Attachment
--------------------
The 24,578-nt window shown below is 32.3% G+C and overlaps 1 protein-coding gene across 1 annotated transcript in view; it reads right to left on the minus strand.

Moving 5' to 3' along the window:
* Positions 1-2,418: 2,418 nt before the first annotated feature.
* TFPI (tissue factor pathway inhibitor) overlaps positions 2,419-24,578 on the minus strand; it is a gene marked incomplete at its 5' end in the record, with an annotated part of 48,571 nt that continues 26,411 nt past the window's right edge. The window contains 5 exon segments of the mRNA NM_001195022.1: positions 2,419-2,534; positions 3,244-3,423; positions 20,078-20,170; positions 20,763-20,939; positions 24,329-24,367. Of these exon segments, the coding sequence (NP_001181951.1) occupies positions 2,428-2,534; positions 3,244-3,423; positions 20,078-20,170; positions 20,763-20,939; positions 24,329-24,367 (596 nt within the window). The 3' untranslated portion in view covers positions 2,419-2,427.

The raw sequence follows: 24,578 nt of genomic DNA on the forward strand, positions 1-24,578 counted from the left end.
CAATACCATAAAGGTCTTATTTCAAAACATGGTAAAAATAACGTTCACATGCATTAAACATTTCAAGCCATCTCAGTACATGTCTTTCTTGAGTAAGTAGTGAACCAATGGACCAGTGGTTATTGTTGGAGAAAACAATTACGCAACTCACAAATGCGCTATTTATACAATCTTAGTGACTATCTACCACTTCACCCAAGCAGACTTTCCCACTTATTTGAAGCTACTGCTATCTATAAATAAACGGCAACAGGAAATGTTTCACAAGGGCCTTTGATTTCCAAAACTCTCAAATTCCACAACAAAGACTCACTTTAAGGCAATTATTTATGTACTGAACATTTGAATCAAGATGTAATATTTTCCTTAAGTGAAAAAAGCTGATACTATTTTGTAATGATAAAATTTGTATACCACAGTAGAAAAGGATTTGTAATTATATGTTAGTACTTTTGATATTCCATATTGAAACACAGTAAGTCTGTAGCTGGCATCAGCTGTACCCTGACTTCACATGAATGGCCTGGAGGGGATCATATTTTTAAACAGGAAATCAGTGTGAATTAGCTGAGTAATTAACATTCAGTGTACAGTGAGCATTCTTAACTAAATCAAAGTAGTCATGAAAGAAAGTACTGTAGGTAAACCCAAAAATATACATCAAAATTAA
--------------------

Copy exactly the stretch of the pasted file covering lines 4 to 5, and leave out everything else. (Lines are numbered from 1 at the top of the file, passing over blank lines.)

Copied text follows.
* TFPI (tissue factor pathway inhibitor) overlaps positions 2,419-24,578 on the minus strand; it is a gene marked incomplete at its 5' end in the record, with an annotated part of 48,571 nt that continues 26,411 nt past the window's right edge. The window contains 5 exon segments of the mRNA NM_001195022.1: positions 2,419-2,534; positions 3,244-3,423; positions 20,078-20,170; positions 20,763-20,939; positions 24,329-24,367. Of these exon segments, the coding sequence (NP_001181951.1) occupies positions 2,428-2,534; positions 3,244-3,423; positions 20,078-20,170; positions 20,763-20,939; positions 24,329-24,367 (596 nt within the window). The 3' untranslated portion in view covers positions 2,419-2,427.

The raw sequence follows: 24,578 nt of genomic DNA on the forward strand, positions 1-24,578 counted from the left end.